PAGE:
“Again, no!” Devyn said forcefully. “I’m not giving you any more money.”
“You’re ungrateful for everything we sacrificed for you when you were sick,” Spencer seethed. “You ruined my childhood! You owe me.”
Devyn clicked off the phone without another word.
She wanted to talk to someone about Spencer’s gambling, but she didn’t think anyone would fully understand how bad it had become.
She’d given her brother money when he’d first started asking. It was just twenty bucks here or fifty bucks there. It wasn’t a big deal. Then the amounts had started increasing. The last time, she’d given him five hundred dollars because he’d said his car was going to be repossessed. She’d felt bad for him.
Devyn discovered he was gambling it away every time, in the hopes of winning the “big pot.”
The last time she’d seen Spencer, he’d scared her. He’d gotten really pissed that she wouldn’t give him more money…
When she moved, she’d lied to everyone. Her boss hadn’t hit on her. Hadn’t pushed her and given her the bruise Kinley had seen when they’d helped her move into this apartment.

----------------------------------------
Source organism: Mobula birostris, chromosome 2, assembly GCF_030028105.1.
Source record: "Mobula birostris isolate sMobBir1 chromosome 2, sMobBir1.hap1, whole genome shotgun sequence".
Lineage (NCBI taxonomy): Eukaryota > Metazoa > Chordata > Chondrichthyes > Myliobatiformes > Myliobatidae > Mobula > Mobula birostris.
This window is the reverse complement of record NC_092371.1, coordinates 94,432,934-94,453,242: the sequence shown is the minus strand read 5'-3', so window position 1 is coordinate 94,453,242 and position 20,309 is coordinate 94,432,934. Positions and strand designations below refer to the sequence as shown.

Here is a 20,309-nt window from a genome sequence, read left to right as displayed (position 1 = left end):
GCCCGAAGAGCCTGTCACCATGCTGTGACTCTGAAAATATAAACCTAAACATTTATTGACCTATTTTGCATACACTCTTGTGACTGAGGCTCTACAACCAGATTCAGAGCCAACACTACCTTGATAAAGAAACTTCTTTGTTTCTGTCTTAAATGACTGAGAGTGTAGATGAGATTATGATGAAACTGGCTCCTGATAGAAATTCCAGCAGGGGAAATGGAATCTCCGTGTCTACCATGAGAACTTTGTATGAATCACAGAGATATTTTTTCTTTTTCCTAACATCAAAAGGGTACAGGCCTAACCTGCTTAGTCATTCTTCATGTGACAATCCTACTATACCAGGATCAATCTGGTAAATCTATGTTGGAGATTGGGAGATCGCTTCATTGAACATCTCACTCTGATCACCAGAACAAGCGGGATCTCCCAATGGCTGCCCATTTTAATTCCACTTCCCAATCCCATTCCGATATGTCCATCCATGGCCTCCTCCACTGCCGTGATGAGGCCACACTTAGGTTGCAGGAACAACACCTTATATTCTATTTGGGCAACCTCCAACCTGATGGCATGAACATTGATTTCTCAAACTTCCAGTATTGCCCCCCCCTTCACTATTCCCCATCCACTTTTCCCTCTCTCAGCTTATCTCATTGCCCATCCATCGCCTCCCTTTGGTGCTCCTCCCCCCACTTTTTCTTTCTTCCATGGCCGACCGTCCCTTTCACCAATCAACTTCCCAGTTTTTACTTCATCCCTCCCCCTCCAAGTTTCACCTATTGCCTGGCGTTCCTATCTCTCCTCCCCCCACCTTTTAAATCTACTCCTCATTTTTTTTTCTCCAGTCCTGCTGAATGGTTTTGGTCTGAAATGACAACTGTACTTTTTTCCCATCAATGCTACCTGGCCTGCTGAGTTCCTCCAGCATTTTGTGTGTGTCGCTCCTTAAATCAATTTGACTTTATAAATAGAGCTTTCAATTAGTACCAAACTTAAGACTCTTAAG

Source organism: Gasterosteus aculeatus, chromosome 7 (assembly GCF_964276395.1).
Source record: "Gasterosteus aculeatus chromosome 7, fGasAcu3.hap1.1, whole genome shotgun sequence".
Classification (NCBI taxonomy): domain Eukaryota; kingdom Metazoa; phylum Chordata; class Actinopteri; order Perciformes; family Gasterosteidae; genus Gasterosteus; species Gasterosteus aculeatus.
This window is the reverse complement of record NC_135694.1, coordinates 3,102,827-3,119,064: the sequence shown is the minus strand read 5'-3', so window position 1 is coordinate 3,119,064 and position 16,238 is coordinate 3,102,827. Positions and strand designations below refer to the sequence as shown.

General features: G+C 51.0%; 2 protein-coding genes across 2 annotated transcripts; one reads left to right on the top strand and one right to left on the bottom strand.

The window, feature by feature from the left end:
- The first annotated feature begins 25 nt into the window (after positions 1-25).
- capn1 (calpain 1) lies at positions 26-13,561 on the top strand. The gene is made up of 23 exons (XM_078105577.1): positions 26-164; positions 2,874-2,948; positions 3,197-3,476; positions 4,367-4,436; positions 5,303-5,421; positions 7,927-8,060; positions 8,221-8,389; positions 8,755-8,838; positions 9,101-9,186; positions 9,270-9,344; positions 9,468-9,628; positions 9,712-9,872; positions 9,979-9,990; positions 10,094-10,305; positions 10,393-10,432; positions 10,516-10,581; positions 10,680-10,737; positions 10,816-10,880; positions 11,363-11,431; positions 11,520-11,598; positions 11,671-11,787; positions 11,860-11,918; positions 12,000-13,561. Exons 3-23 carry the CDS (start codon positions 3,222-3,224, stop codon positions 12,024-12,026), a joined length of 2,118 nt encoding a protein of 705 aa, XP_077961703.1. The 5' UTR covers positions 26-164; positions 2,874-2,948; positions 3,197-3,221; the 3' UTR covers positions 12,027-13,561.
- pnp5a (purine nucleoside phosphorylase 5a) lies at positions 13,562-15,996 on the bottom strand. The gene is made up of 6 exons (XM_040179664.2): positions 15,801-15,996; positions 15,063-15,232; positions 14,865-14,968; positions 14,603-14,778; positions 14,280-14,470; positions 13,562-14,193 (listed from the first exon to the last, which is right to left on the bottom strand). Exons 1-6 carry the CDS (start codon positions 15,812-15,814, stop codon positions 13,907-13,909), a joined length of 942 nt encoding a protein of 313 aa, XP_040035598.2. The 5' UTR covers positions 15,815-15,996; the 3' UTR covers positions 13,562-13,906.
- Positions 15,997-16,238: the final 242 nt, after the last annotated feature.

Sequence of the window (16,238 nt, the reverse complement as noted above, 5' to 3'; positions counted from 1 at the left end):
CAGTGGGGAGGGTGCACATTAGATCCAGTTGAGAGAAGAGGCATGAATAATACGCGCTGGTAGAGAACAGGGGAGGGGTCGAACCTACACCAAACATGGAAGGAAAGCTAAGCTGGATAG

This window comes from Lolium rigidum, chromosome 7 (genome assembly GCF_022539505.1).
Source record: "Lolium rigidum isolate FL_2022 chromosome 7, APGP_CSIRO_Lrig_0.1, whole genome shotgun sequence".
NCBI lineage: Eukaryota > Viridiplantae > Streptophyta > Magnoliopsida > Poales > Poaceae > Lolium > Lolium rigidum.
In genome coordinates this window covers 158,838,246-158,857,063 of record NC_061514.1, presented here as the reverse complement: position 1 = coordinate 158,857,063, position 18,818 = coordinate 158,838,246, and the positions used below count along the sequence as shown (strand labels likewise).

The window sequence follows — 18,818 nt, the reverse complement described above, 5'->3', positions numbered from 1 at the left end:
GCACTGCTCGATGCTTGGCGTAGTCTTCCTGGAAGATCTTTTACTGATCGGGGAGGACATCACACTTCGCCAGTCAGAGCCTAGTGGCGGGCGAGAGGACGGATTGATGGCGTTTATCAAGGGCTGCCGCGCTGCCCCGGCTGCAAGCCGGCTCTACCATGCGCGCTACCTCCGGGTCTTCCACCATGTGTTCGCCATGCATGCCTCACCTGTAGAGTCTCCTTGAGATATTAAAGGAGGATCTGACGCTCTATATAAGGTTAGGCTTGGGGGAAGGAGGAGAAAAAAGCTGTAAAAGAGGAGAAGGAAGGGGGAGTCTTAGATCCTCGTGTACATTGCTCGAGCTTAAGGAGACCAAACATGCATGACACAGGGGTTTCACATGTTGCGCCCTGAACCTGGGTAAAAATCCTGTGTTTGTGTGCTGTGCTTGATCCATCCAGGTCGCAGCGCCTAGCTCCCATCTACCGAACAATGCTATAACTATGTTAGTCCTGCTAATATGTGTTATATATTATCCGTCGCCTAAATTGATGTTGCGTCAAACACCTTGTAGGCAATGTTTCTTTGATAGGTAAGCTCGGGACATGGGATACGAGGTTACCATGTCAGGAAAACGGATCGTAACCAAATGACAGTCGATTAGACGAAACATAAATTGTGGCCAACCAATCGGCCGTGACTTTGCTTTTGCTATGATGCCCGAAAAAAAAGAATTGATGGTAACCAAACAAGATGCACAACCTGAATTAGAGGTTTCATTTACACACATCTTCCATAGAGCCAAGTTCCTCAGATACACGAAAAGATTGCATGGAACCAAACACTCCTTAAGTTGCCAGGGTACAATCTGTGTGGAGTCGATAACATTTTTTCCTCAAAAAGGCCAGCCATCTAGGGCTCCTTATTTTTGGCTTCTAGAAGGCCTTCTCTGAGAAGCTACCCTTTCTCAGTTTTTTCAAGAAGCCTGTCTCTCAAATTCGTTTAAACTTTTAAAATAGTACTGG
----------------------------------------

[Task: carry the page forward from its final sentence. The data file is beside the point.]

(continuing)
Her brother had.
She was too ashamed to admit that it had been her own flesh and blood who had hurt her. And Fred would lose his ever-loving mind if he ever found out.
It was better if she kept her mouth shut. She didn’t want to be the reason her family fractured for good. Their parents had almost gotten a divorce when she was young because they couldn’t deal with the stress of her being sick. She couldn’t stand it if she was the reason everyone took sides and stopped talking to each other.
And that was why she couldn’t talk to Lucky. He’d tell Fred what was going on, and that would be the end of their family. She couldn’t do that to them. Not after everything they’d suffered during her illness. She’d just have to continue to keep her distance from all the questions and inquiries about what was going on. Spencer would eventually get the clue that she was done funding his habit.
But now a part of her really worried about whether that would happen…because it had been months and months, and he’d still called to ask for more money. She’d made it clear before leaving Missouri that she wasn’t his personal bank, but he hadn’t given up.
This was why she knew it would be a bad idea to stay in Texas. Near Fred. Because she’d get too attached and not want to leave. And it was happening already. She didn’t want to give up her new friends. She wanted to meet Aspen’s and Riley’s babies. Aspen was due in a couple months, and Riley wouldn’t be too long after that. And Logan and Bria, Oz’s nephew and niece, were so cute, and she loved hanging out with them.